Embracing Collective Cultures
TINA WILLIAMS BREWER
Now through February 21, 2021: On Route 30, in Adamsburg, it can be viewed on the right hand side traveling West.
From December 28, 2020 through March 21, 2021: On Route 56, it can be viewed on the right hand side traveling North, Tarentum area.
The heart of this work stands in “Embracing Collective Cultures”. The interpretation of the collectivity of cultures seeks to enlarge the awareness of the traditions of storytelling through the lens of the story quilt. By incorporating textile quilting traditions–that date back centuries–such as piecing, appliqué, and embroidery, the quilt continues the tradition of the recycling of cultures. The traditional textile traditions interact with the visual representation of a memory board, which seeks to preserve the past through the combination of numerous cultures within each quilt block.
Within the quilt is a juxtaposition of patterns, colors, and arrangements which ask the viewer to imagine and reimagine the properties that create the overall design. As a whole, the piece speaks to the power of collectivity that contributes to a whole. Individually each fabric choice, placement, and thread all convey the individual experience of existing inside of a culture on its own. The piece both celebrates the individual while it embraces how individuality contributes to the collective. Through a contemporary blend of traditional fabric selections and patterns, viewers will undergo the subconscious experience of finding themself in the schema of the whole. The desire to find self inside of a Whole is the gist of embracing collectivity and individuality, one that is rooted in the double consciousness experience.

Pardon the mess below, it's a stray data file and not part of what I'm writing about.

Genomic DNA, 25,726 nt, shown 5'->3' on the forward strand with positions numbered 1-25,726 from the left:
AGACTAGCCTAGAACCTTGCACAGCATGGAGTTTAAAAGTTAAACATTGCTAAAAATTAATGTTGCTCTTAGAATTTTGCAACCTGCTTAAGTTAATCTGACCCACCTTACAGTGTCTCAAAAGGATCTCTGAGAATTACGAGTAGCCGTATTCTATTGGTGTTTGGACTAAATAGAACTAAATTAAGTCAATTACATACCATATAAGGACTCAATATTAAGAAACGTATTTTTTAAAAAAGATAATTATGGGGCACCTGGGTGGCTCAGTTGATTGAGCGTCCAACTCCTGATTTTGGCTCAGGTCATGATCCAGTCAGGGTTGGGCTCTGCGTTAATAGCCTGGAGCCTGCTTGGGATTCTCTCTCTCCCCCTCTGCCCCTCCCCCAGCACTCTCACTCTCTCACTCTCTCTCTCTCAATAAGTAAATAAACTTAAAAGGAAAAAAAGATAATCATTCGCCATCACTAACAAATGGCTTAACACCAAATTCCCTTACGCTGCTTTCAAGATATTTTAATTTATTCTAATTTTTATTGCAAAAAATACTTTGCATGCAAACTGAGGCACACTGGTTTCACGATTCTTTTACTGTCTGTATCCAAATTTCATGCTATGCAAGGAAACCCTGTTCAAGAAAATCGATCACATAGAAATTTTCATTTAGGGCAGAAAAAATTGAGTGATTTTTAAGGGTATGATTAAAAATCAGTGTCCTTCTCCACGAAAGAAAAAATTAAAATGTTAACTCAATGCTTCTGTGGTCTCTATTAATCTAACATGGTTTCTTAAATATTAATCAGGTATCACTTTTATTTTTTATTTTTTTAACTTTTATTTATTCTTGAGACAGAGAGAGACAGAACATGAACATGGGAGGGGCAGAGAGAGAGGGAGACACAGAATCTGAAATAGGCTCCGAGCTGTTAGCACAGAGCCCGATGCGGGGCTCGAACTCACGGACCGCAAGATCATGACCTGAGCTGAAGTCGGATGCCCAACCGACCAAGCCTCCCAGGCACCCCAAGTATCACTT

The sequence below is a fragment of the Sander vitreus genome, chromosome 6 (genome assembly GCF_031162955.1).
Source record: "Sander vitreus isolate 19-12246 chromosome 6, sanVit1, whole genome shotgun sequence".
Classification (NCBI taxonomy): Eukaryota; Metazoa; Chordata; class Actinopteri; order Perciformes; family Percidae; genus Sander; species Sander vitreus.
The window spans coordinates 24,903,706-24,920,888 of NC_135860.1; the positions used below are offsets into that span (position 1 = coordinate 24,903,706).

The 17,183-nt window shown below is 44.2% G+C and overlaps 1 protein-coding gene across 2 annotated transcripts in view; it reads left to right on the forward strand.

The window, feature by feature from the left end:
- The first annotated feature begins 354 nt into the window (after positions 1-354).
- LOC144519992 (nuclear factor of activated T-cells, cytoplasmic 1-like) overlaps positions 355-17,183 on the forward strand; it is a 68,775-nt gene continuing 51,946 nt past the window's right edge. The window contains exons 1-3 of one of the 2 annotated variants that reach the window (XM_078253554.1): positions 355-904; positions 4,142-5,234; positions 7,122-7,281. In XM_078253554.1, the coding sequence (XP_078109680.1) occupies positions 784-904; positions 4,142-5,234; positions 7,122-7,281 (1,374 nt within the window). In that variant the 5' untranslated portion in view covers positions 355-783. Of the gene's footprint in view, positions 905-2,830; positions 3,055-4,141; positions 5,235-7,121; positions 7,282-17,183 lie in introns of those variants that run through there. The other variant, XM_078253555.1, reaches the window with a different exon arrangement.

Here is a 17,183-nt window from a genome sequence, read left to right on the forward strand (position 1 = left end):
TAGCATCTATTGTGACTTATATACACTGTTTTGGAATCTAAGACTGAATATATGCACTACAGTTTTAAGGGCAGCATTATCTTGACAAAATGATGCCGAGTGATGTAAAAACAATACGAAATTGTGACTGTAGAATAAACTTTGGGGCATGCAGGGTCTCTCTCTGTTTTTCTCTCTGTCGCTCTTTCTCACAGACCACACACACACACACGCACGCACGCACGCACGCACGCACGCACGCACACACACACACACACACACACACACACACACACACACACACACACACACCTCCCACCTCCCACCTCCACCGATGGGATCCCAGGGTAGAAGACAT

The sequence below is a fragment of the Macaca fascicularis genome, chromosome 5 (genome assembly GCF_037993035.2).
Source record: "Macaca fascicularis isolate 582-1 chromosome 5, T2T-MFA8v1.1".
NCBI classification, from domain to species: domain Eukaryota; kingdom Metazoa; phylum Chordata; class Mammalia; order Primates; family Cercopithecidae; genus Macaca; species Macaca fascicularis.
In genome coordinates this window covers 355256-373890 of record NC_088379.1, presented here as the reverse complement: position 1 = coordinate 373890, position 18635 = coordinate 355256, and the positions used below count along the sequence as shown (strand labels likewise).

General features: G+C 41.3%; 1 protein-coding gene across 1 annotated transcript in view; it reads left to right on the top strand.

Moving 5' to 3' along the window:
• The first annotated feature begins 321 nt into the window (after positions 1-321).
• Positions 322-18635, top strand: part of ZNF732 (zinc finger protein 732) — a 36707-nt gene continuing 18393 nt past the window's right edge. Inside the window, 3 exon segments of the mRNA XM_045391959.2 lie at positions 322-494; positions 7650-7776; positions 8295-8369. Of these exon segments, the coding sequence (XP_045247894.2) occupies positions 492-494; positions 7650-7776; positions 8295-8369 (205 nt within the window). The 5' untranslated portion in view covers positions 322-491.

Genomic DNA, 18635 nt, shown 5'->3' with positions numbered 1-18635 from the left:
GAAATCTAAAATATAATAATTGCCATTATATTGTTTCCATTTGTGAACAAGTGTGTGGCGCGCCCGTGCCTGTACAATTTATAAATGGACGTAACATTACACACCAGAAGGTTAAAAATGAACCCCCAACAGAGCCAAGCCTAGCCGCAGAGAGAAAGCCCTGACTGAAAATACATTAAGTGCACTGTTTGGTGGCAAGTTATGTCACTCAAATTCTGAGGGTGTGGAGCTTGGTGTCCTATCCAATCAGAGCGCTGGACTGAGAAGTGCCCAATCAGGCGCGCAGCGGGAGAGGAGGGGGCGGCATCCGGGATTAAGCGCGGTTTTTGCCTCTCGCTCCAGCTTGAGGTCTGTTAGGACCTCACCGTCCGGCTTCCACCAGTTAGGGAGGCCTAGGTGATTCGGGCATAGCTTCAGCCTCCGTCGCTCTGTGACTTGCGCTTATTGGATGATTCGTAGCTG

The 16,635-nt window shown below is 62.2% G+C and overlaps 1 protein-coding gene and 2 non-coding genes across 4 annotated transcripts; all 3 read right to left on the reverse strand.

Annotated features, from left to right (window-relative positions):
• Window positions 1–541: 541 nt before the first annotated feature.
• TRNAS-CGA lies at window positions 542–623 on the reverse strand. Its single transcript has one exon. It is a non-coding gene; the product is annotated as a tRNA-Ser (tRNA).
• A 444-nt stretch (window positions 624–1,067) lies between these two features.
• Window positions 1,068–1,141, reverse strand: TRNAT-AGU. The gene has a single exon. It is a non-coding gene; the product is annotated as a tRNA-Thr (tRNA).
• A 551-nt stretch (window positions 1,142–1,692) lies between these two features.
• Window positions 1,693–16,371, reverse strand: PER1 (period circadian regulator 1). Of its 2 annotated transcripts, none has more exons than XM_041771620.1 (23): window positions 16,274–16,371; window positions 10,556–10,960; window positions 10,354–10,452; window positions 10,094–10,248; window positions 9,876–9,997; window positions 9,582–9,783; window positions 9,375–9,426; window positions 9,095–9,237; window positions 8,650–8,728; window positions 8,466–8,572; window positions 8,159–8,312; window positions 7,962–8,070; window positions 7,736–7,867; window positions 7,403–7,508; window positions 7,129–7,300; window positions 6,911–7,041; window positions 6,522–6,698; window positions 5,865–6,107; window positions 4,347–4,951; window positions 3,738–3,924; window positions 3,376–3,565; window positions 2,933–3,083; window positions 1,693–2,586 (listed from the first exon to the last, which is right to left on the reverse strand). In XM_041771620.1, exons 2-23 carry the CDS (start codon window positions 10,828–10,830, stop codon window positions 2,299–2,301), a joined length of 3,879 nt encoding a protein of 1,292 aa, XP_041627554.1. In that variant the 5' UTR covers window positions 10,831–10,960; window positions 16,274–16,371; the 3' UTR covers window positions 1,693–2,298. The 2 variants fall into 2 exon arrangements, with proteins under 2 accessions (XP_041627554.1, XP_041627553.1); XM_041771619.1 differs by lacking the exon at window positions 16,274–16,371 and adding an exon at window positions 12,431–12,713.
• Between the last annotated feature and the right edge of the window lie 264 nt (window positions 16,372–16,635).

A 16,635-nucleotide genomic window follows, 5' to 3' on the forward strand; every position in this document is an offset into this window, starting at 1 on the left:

The central design arc “Arc of Justice, Yoke of Love” refers to Dr. Marin Luther King Jr.’s speech “Remaining Awake Through a Great Revolution” (National Cathedral, March 1968). Echoing the words of the 19th-century abolitionist and Unitarian minister Theodore Parker, King declared, “We shall overcome because the arc of the moral universe is long, but it bends toward justice.” Thus, the arc of justice and yoke of love work simultaneously toward peace for all people.